Process Mapping is very similar to brainstorming, however, it is laid out tidier. It is a diagram used for workflow and helps give a clear understanding of a process. You must begin with defining a process, which as we discussed earlier can be anything. Once you have decided on a process you should then list the steps, either showing the general process flow or detail the actions to get to the output. There are five things you need to consider when using process mapping, input, process, output, control, and feedback. You must define these things using shapes:
- Ovals indicate the start (input) and end (output) of the process
- Rectangles show a task performed during the process
- Diamonds indicate a yes/no question (so a required decision)
- Arrows/lines show the flow of the process
The process map helps you see what your processes go through every day. It can help you see whether you’re wasting resources such as time and money and it will also help you see if there are any shortcuts that can be taken. Finally, it can indicate whether crucial steps are being missed out that perfects the process.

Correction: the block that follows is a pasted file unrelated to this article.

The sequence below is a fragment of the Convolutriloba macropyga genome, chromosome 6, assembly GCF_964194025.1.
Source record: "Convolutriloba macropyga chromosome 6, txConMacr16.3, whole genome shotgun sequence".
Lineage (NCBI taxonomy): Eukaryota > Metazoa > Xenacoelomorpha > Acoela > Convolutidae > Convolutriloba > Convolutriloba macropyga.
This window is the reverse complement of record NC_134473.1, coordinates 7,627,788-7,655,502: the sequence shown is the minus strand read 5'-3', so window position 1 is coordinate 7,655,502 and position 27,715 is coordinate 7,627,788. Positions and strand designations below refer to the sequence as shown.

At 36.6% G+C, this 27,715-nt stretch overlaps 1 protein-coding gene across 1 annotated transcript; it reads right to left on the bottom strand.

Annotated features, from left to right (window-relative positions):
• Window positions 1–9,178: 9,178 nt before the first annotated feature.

Drive is more of a problem-solving way of process improvement that doesn’t rely on a diagram style solution.
It is a more structured way to analyse your processes, where you go through five steps to get to the end result. You do however have to keep going back and reusing the method to solve every process.
Define – To begin with you must define the problem or process, I’d suggest writing it down.
Review – Review the current situation, what are the problem areas? What is the current situation that you are dealing with?